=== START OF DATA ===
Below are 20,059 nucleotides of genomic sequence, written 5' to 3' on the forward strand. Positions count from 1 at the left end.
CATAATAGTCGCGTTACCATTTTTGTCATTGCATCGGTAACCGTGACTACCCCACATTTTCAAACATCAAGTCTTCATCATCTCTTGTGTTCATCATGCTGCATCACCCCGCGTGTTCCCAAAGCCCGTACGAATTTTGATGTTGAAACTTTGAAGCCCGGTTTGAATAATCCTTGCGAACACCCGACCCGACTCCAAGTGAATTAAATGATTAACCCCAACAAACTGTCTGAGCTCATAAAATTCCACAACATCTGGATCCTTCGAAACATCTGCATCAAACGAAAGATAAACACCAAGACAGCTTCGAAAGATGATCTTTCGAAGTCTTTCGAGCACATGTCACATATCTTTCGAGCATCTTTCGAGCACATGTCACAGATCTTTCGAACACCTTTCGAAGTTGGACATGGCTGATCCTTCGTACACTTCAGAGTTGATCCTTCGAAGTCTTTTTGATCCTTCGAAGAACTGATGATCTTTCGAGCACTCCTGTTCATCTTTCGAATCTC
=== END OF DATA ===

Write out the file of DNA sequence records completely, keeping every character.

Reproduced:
Below are 20,059 nucleotides of genomic sequence, written 5' to 3' on the forward strand. Positions count from 1 at the left end.
CATAATAGTCGCGTTACCATTTTTGTCATTGCATCGGTAACCGTGACTACCCCACATTTTCAAACATCAAGTCTTCATCATCTCTTGTGTTCATCATGCTGCATCACCCCGCGTGTTCCCAAAGCCCGTACGAATTTTGATGTTGAAACTTTGAAGCCCGGTTTGAATAATCCTTGCGAACACCCGACCCGACTCCAAGTGAATTAAATGATTAACCCCAACAAACTGTCTGAGCTCATAAAATTCCACAACATCTGGATCCTTCGAAACATCTGCATCAAACGAAAGATAAACACCAAGACAGCTTCGAAAGATGATCTTTCGAAGTCTTTCGAGCACATGTCACATATCTTTCGAGCATCTTTCGAGCACATGTCACAGATCTTTCGAACACCTTTCGAAGTTGGACATGGCTGATCCTTCGTACACTTCAGAGTTGATCCTTCGAAGTCTTTTTGATCCTTCGAAGAACTGATGATCTTTCGAGCACTCCTGTTCATCTTTCGAATCTC